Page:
Nick Saban wants to be voice for change in college football

Saban on retirement: 'I thought it was the right time' (5:30)

Nick Saban sits down with Rece Davis to discuss why he decided to retire from coaching football. (5:30)

TUSCALOOSA, Ala. -- Nick Saban is retired from coaching, but he emphasized Wednesday that he isn't retired from doing his part to help bring some reform, uniformity and "common sense" to college football and the lingering chaos surrounding the sport.

"If my voice can bring about some meaningful change, I want to help any way I can, because I love the players, and I love college football," Saban told ESPN. "What we have now is not college football -- not college football as we know it. You hear somebody use the word 'student-athlete.' That doesn't exist."

Saban, 72, retired in January after winning six national championships in 17 seasons at Alabama and another at LSU in 2003. He now occupies an office adjacent to the south end zone of Bryant-Denny Stadium and works as an adviser to the university. He also will serve as a college football and NFL draft analyst for ESPN.

While still coaching at Alabama, Saban said, he understood that any critique he made of the current NIL climate combined with the transfer portal -- in particular the lack of rules on agents shopping around players in the portal and schools bidding on high school players through donor-based collectives -- could come across as self-serving. But now that he is no longer coaching, Saban plans to take an even stronger stance.

In fact, some coaches have suggested that Saban would be a perfect choice as college football commissioner if such a position is ever created.

"I'm not really looking for a job, but I do know I'd like to impact college football the best way I can, whether it's being a spokesperson or anything else," Saban said. "Listen, I'm for the players. It's not that I'm not for the players. I want to see the players have a great quality of life and be able to create value for themselves. But we've gone to nobody talking about education, nobody talking about creating value for their future, to talking only about how much money can I make while I'm in college.

"I think the consequence of this could come down the road when some of these guys get 28 and 29 years old that maybe they didn't prepare themselves for when they can't play football anymore, which is what you should do when you go to college."

As much as anything, Saban said, he wants to see some sensible dialogue about how to help college football start moving in the direction of solutions before the current model completely implodes, and he doesn't want the situation to get to a point where schools have to start cutting other sports.

One of the trickier issues is how to best compensate players, and Saban reiterated that he's for players earning money based on their name, image and likeness once they get on campus.

"But what you have now isn't name, image and likeness. A collective has nothing to do with name, image and likeness," Saban said.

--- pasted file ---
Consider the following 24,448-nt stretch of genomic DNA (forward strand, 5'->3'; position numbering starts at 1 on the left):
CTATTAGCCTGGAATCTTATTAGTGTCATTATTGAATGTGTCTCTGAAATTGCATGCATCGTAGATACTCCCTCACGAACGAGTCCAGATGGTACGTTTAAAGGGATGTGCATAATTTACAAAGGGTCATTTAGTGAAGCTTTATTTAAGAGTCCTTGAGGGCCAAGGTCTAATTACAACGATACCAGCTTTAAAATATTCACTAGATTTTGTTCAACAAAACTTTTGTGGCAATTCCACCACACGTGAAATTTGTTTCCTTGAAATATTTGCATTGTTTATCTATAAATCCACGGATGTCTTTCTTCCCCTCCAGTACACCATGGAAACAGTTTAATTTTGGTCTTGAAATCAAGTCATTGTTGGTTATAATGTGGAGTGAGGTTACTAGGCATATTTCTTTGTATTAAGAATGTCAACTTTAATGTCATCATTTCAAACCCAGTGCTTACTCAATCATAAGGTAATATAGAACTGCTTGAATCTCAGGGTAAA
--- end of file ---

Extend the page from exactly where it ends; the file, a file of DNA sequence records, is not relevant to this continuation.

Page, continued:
Saban said he would like to see any player compensation model that is created to be brought in-house at the various schools and taken away from donor-based collectives. Of course, then there could be Title IX issues.

"People can give money to the university again and get a tax deduction for doing it, and the university in some kind of way shares, whether it's share revenue, whether it's buying marketing rights, which is a possibility," Saban suggested. "You can buy somebody's marketing rights as an institution, and I don't want to say cap because that sounds like a salary cap, but find a way for schools to invest the same amount of money in players, just like everybody can invest the same amount in a scholarship. This becomes a part of the scholarship."

And while Saban wants to see players get their share of the financial pie, he said the only way any of this works is if there's also a commitment on the players' side.

"Just like an NFL player has a contract or a coach has a contract, something in place so you don't have all this raiding of rosters and mass movement," he said. "I wonder what fans are going to say when they don't even know the team from year to year because there's no development of teams, just bringing in new players every year."

Saban said he is not nearly as well versed on the legality of everything as such people as SEC commissioner Greg Sankey or Alabama athletic director Greg Byrne.

"They would be more qualified [to serve in a college football commissioner's role] than I am. They're in it every day and know all the issues," Saban said. "That's why I'm hesitant to come up with a firm solution because you don't know the consequences of the solution relative to, 'All right, do we have to pass antitrust laws to be able to do it this way? What does it all entail?'

"It's one thing to come up with a solution. It's another thing to implement it. I'm just here to help."

The man replacing Saban at Alabama, Kalen DeBoer, said Wednesday that college football needs Saban more than ever before, especially now that Saban is outside the coaching ranks.

"Nobody can say it's about him or his team now," DeBoer said. "He wants to see the game move in the right direction. We need that, and if he can help make that happen, he will leave another legacy that might not go above what he's accomplished on the field but will be far-reaching for everybody in our sport."